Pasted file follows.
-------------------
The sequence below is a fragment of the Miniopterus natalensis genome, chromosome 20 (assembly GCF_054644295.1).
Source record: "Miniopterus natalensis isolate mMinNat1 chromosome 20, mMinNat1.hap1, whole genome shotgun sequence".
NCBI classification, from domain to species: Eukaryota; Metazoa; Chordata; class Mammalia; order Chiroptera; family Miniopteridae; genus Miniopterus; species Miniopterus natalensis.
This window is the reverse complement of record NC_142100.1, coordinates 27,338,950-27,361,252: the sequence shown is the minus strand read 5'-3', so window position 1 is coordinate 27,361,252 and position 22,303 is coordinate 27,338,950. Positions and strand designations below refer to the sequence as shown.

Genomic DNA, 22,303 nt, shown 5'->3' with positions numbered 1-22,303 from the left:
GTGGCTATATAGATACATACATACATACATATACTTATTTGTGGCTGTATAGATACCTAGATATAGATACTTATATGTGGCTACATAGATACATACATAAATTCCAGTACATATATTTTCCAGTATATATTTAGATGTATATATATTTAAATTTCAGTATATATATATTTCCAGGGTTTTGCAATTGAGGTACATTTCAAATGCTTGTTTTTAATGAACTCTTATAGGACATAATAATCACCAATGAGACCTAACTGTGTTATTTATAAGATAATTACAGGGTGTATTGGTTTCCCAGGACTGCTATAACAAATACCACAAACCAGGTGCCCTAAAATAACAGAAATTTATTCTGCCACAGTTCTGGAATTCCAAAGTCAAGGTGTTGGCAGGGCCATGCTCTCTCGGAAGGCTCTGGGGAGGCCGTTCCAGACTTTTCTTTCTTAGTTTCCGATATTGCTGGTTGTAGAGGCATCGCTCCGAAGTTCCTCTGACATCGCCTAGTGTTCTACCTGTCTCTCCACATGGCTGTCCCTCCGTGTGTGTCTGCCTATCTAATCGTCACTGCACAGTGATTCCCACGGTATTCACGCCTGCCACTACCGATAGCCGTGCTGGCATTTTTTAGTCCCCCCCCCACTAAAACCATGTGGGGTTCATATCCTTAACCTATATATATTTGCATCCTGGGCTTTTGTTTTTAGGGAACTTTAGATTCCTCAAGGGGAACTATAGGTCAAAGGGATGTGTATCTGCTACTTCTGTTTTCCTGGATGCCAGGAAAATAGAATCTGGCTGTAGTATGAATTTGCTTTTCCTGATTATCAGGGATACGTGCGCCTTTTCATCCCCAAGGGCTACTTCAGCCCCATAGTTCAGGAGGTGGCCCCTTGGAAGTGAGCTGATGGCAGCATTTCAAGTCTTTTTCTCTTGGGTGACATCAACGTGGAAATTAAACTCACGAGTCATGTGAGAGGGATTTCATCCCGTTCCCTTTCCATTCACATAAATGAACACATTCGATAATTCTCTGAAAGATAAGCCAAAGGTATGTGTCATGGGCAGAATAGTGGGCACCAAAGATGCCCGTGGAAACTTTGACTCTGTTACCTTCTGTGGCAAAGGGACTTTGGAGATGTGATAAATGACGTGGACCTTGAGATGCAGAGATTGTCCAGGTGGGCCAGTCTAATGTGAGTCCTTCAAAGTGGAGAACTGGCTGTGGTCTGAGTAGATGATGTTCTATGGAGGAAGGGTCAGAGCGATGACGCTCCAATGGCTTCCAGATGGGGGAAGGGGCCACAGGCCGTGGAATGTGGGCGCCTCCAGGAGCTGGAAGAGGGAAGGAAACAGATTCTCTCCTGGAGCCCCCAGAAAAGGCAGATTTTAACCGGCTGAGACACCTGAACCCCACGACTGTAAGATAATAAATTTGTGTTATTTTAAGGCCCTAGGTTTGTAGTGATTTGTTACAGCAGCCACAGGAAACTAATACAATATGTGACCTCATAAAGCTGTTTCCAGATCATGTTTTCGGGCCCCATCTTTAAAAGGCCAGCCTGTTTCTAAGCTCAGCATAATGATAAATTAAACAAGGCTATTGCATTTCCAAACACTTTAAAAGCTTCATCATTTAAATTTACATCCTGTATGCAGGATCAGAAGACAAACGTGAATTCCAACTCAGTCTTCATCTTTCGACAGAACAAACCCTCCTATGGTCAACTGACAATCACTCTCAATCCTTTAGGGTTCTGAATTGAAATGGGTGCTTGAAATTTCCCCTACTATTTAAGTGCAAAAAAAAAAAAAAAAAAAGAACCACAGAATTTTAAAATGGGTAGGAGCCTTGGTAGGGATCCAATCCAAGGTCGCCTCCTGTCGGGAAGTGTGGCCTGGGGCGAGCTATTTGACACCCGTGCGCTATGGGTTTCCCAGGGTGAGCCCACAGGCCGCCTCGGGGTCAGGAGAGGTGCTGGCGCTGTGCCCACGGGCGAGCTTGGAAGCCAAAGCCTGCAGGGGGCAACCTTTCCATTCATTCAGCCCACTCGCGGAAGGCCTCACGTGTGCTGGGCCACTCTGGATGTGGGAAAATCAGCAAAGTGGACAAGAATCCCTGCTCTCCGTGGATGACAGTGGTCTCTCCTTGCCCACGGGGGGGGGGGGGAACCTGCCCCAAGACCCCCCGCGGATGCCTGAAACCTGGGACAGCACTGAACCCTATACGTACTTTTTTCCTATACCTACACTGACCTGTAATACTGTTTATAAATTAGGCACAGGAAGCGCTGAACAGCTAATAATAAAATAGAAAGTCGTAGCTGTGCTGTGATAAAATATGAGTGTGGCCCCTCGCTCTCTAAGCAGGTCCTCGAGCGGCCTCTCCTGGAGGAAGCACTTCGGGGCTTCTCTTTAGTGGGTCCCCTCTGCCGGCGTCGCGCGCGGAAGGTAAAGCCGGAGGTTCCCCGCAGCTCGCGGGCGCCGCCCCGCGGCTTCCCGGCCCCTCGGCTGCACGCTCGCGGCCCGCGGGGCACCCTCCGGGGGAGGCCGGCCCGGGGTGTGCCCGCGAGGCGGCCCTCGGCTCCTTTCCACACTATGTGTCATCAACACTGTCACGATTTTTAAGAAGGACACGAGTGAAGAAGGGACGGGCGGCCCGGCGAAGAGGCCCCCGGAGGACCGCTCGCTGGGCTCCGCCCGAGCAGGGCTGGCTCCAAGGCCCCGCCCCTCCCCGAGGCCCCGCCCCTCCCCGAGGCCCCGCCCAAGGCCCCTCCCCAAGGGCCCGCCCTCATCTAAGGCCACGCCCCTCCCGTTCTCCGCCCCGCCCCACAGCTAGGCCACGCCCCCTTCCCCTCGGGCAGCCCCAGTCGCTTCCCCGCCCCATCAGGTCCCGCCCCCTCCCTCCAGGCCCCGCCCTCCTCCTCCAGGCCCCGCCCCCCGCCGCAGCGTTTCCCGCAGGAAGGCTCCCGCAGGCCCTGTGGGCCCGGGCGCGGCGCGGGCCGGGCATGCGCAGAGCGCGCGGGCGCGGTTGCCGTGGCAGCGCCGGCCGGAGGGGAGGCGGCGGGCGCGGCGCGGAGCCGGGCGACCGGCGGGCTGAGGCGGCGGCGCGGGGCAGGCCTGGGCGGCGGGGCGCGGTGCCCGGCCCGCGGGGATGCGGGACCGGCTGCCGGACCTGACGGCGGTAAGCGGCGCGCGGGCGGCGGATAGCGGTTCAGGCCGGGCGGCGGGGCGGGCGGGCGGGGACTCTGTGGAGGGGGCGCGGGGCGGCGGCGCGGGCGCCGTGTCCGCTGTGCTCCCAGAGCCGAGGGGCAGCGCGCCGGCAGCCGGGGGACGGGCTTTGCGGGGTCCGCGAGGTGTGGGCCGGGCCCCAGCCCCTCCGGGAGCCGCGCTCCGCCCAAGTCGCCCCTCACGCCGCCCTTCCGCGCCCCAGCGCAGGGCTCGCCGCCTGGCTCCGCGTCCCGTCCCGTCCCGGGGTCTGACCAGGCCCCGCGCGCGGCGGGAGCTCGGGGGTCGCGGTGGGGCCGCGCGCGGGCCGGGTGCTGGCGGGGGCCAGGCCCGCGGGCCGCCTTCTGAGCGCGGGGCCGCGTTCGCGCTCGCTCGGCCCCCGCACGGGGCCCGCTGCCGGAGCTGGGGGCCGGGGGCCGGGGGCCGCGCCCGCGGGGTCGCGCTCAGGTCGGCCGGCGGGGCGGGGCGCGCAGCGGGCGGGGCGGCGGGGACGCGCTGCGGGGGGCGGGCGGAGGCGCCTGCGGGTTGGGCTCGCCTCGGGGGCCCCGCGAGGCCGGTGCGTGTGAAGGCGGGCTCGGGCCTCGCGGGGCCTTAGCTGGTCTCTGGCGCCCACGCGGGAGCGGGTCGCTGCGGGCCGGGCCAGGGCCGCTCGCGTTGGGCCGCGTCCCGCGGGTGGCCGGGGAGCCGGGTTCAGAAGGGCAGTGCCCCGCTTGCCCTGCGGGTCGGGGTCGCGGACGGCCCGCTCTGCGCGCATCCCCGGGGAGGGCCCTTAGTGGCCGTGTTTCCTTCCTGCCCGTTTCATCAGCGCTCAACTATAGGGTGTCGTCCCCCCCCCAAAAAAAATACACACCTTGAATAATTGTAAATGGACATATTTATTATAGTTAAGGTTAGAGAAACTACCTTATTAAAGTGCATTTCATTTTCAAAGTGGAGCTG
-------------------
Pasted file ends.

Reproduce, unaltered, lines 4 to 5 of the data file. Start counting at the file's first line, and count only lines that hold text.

This window is the reverse complement of record NC_142100.1, coordinates 27,338,950-27,361,252: the sequence shown is the minus strand read 5'-3', so window position 1 is coordinate 27,361,252 and position 22,303 is coordinate 27,338,950. Positions and strand designations below refer to the sequence as shown.

Genomic DNA, 22,303 nt, shown 5'->3' with positions numbered 1-22,303 from the left: